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Why use cluster bombs?

By Jonathan Marcus, BBC, Tuesday 8 August 2000, 18:54 GMT 19:54 UK

The modern cluster bomb dates back to the 1960s and was extensively used in Vietnam, the Gulf War and the recent conflict in Kosovo.

A typical cluster bomb is made up of a container or dispenser - essentially a bomb-shaped cylindrical casing - which carries a large number of sub-munitions or bomblets to the target area.

There are a huge variety of cluster bombs manufactured by a number of countries.

But they work on the same principle: after being dropped from an aircraft, the container opens, either scattering or ejecting the sub-munitions over a large area.

The sub-munitions can be of a variety of types:

  • Anti-personnel bomblets that kill or maim by fragmentation
  • Anti-tank sub-munitions to be used against armour or vehicles
  • So-called combined effect munitions that contain both anti-armour weapons with an incendiary capacity
  • Various kinds of landmines.

Cluster bombs have the great advantage that they can be used against a variety of targets covering significant areas, rather than, for example, pin-pointing individual armoured vehicles.

The US used a staggering number of such bombs in south-east Asia. Pentagon estimates suggest that some 285 million sub-munitions were dropped on Cambodia, Vietnam and Laos.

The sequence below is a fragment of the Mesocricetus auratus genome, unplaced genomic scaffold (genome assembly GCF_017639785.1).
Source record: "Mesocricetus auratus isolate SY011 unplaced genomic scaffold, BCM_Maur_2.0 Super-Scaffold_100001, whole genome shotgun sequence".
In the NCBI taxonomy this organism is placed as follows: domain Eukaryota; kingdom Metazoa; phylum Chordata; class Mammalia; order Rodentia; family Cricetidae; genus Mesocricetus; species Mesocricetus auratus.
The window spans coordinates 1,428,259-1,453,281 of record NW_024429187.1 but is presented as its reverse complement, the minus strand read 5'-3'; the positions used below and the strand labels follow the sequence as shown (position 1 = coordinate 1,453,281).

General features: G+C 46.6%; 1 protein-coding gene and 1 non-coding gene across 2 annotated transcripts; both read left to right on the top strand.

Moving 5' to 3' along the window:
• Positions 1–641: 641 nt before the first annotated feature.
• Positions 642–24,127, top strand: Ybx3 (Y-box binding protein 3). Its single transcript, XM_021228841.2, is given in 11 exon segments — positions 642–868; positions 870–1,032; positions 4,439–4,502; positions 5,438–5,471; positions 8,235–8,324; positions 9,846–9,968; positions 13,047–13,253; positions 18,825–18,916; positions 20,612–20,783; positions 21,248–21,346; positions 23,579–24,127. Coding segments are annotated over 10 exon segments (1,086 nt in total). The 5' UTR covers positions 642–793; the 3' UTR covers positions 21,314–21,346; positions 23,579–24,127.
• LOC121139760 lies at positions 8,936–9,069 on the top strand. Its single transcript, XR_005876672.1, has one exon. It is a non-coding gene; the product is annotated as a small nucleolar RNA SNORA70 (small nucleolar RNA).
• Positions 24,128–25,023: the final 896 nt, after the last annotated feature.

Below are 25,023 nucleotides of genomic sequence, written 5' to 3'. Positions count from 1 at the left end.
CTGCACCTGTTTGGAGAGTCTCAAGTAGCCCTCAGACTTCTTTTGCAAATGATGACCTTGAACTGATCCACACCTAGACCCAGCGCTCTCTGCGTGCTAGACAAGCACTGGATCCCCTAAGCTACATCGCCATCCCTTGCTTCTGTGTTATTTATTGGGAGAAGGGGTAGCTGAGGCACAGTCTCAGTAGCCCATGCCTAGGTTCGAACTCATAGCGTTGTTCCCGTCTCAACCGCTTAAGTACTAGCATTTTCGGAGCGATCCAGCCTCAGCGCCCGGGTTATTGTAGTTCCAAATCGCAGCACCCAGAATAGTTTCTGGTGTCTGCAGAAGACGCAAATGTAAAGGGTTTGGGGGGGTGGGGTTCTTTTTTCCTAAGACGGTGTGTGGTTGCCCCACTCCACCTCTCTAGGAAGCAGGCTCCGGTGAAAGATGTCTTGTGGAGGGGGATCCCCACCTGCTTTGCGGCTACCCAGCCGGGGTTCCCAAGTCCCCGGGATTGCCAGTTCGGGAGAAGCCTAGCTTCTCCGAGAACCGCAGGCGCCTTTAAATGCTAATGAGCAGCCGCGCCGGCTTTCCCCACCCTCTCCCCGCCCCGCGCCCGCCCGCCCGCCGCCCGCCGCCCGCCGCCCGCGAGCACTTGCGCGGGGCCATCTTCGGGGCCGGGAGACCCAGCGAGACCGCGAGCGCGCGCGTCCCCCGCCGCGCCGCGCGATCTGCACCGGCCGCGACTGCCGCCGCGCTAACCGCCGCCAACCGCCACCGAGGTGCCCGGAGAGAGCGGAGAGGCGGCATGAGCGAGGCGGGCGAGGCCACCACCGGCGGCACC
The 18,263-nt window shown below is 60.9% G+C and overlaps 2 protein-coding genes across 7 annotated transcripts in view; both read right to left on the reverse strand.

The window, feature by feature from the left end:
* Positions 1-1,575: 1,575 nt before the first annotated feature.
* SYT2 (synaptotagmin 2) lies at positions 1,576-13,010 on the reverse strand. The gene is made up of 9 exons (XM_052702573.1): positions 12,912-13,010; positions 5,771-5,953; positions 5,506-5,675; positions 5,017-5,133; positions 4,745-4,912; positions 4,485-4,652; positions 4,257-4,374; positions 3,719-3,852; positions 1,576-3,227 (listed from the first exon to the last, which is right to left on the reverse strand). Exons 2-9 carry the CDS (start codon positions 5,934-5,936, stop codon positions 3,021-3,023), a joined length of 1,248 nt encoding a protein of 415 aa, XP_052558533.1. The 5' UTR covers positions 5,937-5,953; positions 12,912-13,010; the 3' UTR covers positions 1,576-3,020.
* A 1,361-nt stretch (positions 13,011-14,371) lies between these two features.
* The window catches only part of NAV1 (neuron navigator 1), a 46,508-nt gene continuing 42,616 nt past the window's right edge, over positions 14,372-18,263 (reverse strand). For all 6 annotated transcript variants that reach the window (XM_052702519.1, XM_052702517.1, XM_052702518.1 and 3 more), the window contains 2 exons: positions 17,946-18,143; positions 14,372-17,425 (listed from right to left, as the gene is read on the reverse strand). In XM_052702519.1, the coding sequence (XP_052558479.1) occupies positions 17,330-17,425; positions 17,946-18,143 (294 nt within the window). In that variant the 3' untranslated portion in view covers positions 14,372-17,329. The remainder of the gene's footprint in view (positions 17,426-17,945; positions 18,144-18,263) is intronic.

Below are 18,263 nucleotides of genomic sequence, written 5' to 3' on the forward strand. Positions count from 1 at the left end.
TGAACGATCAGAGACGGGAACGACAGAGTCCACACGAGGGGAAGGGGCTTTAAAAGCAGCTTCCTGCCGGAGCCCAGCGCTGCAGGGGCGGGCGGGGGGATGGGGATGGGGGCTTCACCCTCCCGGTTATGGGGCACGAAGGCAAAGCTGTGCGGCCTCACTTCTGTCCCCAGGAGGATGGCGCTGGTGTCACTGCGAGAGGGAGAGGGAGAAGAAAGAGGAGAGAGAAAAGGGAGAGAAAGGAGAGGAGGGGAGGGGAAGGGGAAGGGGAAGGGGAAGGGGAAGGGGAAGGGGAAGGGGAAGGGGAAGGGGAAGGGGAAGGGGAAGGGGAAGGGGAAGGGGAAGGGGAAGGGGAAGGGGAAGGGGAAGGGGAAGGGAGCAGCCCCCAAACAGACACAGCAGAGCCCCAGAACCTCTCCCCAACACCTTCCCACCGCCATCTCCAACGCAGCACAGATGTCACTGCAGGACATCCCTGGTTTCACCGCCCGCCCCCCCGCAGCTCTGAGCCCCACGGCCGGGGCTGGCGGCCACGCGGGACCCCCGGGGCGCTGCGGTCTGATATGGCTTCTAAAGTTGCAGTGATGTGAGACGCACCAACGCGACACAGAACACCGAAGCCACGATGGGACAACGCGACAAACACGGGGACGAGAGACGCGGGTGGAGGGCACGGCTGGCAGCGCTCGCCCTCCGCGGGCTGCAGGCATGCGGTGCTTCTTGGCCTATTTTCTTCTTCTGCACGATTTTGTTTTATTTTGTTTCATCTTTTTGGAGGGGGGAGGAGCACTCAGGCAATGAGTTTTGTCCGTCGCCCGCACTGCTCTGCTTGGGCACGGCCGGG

One of the great problems with these weapons though is the tendency of many of the bomblets to fail to explode - a point highlighted by the UK Working Group on Landmines' study.

This is especially the case when the weapons are dropped from medium or high altitude, when the bomblets tend to drift in the wind and can land a long way from the intended target.

The fact that some bomblets may be brightly coloured and appear interesting to children also causes many accidents in the aftermath of conflicts.

Air warfare experts insist that the bombs still have a useful role to play - especially in a full-scale war.

But the very limited nature of many recent conflicts has led many western air forces to seek more accurate, less indiscriminate weapons, which would be less likely to present a continuing danger once the fighting is over.